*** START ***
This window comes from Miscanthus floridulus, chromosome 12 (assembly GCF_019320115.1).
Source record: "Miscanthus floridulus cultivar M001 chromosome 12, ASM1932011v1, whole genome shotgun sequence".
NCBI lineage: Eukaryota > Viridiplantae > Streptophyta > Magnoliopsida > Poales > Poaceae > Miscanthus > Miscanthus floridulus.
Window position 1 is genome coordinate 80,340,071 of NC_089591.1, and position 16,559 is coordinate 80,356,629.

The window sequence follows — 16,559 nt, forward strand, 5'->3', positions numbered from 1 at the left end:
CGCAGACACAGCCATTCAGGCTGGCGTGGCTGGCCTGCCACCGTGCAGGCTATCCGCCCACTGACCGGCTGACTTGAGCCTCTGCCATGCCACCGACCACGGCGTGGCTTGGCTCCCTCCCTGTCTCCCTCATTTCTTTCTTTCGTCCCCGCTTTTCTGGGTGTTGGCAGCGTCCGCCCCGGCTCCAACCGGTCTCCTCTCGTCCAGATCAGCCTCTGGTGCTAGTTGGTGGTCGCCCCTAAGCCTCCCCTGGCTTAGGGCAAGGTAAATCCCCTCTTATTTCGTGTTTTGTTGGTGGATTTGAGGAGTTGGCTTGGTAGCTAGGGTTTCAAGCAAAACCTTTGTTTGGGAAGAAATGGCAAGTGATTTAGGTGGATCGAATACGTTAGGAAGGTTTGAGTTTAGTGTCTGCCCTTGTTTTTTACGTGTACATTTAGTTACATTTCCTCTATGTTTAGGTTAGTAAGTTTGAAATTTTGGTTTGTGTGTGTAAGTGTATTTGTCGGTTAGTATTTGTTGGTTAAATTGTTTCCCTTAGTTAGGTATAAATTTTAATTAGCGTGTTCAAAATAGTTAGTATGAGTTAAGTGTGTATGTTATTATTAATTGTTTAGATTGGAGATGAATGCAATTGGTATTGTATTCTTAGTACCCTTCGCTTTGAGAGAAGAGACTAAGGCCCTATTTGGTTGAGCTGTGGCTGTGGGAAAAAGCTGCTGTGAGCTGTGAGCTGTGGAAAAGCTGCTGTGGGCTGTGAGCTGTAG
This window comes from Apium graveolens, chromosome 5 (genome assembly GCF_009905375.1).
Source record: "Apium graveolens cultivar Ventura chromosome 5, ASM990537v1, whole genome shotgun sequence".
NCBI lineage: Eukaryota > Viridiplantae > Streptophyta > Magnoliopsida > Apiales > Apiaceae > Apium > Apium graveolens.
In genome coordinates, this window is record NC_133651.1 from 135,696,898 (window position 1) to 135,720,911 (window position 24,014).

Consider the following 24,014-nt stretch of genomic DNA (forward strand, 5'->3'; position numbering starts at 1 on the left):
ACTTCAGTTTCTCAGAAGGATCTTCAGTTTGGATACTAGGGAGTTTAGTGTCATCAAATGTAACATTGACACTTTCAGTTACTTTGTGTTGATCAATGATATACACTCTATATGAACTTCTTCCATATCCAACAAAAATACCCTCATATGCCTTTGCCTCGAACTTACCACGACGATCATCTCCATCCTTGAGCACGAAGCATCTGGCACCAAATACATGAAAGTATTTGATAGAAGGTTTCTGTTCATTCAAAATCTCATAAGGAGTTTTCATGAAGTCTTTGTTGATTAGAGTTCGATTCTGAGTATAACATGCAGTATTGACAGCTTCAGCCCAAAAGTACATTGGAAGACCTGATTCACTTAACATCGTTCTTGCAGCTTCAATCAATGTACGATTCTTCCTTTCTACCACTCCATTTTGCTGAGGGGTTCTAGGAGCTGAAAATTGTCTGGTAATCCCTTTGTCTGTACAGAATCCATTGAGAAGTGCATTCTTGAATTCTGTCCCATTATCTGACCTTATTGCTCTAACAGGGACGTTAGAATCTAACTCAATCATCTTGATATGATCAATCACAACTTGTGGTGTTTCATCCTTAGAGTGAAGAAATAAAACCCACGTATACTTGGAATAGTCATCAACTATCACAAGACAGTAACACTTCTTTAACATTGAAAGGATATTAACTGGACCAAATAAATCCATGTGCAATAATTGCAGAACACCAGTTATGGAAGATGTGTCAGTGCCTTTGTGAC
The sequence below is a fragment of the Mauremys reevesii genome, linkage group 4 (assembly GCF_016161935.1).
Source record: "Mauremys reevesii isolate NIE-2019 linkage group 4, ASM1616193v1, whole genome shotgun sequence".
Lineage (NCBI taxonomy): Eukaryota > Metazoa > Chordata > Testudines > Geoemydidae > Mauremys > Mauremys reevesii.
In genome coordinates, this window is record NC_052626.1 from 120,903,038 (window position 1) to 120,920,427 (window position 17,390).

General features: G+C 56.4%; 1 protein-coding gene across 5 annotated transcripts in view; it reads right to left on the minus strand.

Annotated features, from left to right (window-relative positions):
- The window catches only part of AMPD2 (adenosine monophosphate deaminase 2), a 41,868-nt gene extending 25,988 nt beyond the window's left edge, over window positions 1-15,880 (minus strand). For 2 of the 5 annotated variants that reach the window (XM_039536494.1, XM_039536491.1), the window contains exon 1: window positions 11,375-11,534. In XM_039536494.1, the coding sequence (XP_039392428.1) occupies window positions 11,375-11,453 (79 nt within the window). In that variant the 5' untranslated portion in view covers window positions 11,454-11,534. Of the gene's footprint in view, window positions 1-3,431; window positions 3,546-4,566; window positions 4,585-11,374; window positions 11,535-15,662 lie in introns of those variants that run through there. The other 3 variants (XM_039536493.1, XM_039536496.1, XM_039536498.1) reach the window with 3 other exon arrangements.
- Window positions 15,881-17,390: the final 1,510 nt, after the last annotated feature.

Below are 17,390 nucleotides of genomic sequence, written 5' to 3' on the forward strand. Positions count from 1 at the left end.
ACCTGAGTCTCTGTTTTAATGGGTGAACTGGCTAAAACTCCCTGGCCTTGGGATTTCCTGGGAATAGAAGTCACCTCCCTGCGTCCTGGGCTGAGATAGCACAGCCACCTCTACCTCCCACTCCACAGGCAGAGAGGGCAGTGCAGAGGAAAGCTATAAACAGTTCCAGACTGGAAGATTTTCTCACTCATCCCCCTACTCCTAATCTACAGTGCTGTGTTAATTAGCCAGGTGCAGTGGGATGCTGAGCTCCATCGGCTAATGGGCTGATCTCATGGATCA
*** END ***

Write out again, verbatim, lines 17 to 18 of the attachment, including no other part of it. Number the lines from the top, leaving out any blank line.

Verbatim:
General features: G+C 56.4%; 1 protein-coding gene across 5 annotated transcripts in view; it reads right to left on the minus strand.

Annotated features, from left to right (window-relative positions):